• Minnesota allows food entrepreneurs to make certain inherently safe foods–such as baked goods–in home kitchens, but it: (1) prohibits their sale anywhere other than farmers’ markets and community events; and (2) limits revenues to $5,000 per year. Violating these restrictions can lead to fines of up to $7,500 or up to 90 days in jail. IJ is challenging these restrictions under the Minnesota Constitution on behalf of cottage food entrepreneurs Jane Astramecki and Mara Heck. Learn more about their case at: www.ij.org/MNCottageFoods.
  • In Oregon, it is legal for small farmers to sell raw milk, but they are flatly forbidden from advertising it. If they do advertise their milk, they face a fine of $6,250 and civil penalties as high as $10,000–plus one year in jail. IJ is challenging this ban under the First Amendment on behalf of farmer Christine Anderson of Cast Iron Farm. Learn more about Christine’s case at: www.ij.org/ORMilk.

These three cases raise important constitutional questions that show how meddlesome government has become in our food choices: Can government really prohibit you from peacefully and productively using your own property to feed your family? Can government really restrict how many cakes a baker sells and where she sells them? Can government really ban speech about a legal product like raw milk? The answer is no.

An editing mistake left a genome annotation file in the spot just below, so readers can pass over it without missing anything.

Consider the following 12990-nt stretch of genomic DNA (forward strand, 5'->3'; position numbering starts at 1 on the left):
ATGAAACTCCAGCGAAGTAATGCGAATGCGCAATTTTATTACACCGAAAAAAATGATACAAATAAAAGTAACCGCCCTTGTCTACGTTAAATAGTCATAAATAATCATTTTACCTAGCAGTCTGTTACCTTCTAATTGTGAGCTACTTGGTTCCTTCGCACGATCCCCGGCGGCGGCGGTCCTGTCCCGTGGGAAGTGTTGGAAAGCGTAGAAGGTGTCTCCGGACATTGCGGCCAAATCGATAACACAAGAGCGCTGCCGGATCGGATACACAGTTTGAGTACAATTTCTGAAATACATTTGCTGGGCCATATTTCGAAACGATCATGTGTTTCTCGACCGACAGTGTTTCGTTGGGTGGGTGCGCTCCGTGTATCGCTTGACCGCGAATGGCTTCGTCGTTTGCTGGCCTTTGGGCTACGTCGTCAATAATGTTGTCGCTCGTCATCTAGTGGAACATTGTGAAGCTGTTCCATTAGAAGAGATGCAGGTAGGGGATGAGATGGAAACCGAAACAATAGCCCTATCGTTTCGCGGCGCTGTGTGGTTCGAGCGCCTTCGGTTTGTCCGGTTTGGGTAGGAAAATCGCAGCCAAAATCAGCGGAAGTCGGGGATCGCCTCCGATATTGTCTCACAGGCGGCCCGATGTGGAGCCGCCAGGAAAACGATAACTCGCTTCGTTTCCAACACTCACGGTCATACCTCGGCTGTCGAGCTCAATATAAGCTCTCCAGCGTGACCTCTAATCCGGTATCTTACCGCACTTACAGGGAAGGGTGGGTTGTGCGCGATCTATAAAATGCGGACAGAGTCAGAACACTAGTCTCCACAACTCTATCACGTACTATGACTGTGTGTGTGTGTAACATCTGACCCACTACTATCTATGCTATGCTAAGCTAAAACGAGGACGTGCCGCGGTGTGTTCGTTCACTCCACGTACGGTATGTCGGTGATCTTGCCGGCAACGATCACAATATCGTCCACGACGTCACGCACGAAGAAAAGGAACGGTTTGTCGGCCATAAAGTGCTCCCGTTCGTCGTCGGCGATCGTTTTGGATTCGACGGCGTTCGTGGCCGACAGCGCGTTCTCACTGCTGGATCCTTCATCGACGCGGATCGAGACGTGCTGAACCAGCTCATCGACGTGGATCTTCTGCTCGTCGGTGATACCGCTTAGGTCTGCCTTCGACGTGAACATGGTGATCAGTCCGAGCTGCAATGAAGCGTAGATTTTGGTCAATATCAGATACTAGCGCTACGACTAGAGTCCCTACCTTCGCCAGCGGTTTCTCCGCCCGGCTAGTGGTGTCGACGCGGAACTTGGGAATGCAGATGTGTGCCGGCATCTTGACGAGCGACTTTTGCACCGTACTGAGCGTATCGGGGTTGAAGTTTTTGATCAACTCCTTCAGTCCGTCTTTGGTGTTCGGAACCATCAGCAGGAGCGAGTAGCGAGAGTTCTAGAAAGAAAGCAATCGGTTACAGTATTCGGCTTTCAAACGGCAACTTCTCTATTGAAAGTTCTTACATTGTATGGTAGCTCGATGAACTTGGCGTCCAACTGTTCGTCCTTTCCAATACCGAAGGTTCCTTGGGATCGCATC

IJ’s President and General Counsel, Chip Mellor, said, “For 22 years, IJ has been on the forefront of protecting Americans’ property rights, economic liberty and freedom of speech. With our National Food Freedom Initiative, IJ will now bring that experience to bear in the most fundamental area–food–so that Americans can be truly free to produce, market, procure and consume the foods of their choice.”

If you care about your access to foods of your own choosing and the rights of food producers to engage in voluntary trade, please consider donating to IJ! IJ is extremely effective and principled in their advocacy of liberty, and I know that my donor dollars are going to very good use.